Orchid Island Revisited (Aug 18 - 20, 2008) - Part 1

Well, I have 171 photos at Flickr right now and it says that when I hit 200, only the latest 200 photos will show up. What happens to the rest? Well, they are hidden away (on Flickr) from the user himself, unless I can dish out $24.95/year to upgrade to Pro version. Well, sorry that I don't have enough money to spend after the stupid student loan took all of earnings this last couple of months.

Anyways, pointless rants aside, I decided to put some of my summer pictures (from Taiwan) here, so they aren't completely hidden away and I can access them here if I want. Plus, it's a nice way for me to tell my story about the trip I took to Orchid Island in Taiwan, and to share those sunny and extremely hot summer pictures!

After my bat internship ended in Taiwan, I stayed behind for about a month since I didn't have school to return to anymore here in Canada. During this time, I backpacked to a few touristy spots in Taipei by myself. In addition, I went on a trip with one of my co-workers from the internship to Orchid Island to visit one of the assistants who used to work in the zoo with us. He recently became a Master candidate and his study topic was somewhere along the line of how global warming affects the invasion rates of butterflies from the Philippines to Orchid Island. The reason being that Orchid Island is about halfway between Taiwan mainland and Philippines, and it is sort of like a stepping stone for animals migrating through the area. And he was there to collect some butterflies while we were there mainly for sightseeing.

Anyways, my friend and I arrived on the island on August 18, 2008.

This was the plane we took.

That's how big the cabin is. Two person per row and only ten rows.

Arrival at Orchid Island (a.k.a. Lanyu).

Once we arrived, our friend (the Master student) came to pick us up and he had already rented our transportation for us to travel around the island with.

Mopeds - the major transportation on the island! There are very few cars and the was only one road around the entire island (without any stoplights at all) so it's quite safe....until our last day!

After we drop off our luggages at the hostel, our friend immediately gave us a short tour of the island. There are three things very common on this island - strange rock formations, water taro farms, and goat!

Common rock formations. There are names to each of these formations. Mainly physical descriptive, such as Double Lion Rock, or something like that.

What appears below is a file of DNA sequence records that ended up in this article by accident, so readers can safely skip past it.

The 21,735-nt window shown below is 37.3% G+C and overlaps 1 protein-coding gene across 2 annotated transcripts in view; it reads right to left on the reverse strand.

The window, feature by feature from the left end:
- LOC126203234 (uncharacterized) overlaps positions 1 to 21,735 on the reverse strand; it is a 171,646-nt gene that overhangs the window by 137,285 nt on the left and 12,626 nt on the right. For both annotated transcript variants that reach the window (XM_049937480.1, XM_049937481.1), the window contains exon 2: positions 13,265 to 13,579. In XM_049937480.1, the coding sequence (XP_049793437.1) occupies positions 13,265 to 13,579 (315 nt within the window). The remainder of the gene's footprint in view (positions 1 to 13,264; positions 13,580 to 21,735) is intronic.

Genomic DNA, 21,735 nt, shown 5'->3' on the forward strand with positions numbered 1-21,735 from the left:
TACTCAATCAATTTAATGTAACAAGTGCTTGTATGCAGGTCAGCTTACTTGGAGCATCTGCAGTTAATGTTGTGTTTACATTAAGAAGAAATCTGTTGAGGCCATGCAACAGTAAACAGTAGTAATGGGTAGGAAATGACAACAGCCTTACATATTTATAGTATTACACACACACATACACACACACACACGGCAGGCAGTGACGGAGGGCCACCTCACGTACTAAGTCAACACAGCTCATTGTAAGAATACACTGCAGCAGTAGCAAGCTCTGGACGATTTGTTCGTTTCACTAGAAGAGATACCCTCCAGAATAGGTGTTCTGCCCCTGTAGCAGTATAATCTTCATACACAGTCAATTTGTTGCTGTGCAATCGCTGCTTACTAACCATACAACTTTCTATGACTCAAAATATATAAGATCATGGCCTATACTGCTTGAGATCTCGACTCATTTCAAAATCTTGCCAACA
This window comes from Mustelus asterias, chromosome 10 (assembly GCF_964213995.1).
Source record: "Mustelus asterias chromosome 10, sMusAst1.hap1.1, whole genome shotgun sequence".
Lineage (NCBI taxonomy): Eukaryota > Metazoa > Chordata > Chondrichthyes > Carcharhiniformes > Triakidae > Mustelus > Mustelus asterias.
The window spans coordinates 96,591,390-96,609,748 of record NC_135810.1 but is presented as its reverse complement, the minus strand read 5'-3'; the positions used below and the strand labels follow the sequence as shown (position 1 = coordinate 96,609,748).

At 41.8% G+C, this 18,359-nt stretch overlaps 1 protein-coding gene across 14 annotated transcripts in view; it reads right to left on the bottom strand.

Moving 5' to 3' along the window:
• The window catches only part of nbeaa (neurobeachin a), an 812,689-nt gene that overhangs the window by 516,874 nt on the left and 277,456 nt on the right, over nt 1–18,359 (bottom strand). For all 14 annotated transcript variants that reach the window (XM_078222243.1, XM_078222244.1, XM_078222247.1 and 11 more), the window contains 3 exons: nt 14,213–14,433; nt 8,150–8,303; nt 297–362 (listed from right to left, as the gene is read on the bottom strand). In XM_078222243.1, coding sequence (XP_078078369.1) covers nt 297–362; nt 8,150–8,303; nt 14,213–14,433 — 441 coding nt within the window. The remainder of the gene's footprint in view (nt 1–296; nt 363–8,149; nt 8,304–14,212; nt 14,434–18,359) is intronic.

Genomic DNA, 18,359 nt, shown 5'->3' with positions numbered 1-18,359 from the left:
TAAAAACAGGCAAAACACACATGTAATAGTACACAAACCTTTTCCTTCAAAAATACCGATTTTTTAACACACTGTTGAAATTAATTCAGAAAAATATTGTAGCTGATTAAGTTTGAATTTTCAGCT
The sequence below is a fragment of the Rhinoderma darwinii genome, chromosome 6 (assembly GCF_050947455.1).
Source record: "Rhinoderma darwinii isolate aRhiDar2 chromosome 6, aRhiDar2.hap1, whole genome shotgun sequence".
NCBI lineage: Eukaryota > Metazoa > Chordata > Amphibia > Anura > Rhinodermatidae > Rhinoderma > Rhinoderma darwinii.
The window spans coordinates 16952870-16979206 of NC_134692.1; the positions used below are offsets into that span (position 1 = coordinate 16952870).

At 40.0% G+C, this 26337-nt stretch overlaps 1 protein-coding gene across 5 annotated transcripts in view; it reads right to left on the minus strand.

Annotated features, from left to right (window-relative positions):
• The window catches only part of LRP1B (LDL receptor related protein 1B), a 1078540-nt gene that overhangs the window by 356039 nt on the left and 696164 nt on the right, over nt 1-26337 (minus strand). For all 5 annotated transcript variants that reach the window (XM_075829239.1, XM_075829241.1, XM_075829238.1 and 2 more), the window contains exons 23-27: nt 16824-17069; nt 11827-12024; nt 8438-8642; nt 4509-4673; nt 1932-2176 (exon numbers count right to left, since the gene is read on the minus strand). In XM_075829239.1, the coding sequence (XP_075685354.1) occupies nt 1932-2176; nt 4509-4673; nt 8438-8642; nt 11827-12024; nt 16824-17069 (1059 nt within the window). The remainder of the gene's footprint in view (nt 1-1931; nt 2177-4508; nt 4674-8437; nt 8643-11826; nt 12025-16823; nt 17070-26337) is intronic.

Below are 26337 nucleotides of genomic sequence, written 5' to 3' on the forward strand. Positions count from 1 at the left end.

The infamous common feral goats. Actually they aren't feral, but the villagers let them wonder around freely on the island, and there are marks on the ears to indicate whose goat it is. The penalty is pretty hefty if you hit one of these with your mopeds.

Around the island once takes about 90 minutes (by mopeds). Afterwards, we went to the island's weather station where the Master student and his professor and assistant were collecting their samples. The views were incredible from the top of the mountain!

Weather Station.


A cloud that looked like a dragon with a club (or smoking a pipe), your choice!

Unknown moth. Very blue and pretty though.

After some greets and meets, we tagged along to another of their sampling sites. We came across some pretty neat creatures.

Swinhoe's Japalura (Japalura swinhonis) - one of the most common lizards in Taiwan. I really miss these guys because they were almost present everywhere - in villages, parks, and so on. Really fulfill my thirst (as a naturalist) of needing to see animals somewhere everywhere.

I found an empty exoskeleton of the beetle below, I think. The color is different once the yellow powders are gone.

Name: Coraebus sauteri. Beautiful!

Near there, I poked around and saw a dead frog in a ditch. Using a stick to lift it up, I believe it was a Rice Field Frog (Rana limnocharis) - another common frog in Taiwan and its islands.

While they headed to another collecting site, my friend and I decided to separate from the group and go check out the beaches.


Came across many small hermit crabs on the beach, which we later found out were used as fish baits by local fishermen.

When we headed back to the hostel, we came across this roadkilled skink on the side on the road. With only one road and high mopad traffic, casualities are not uncommon.

Arriving at the hostel, the owner (a local First Nation's people) had caught some exotic tropical fishes and will graciously barbecue them for us as dinner.

While dinner and lots of drinks later, I poked around underneath the street lights to see what animals are attracted by it. I came across these impressive insects. I hope I identified them correctly since it's been a while since I looked at these photos.

Anomala expansa lutaoensis

Setenis sulcigera

More on the next two days on a later post!

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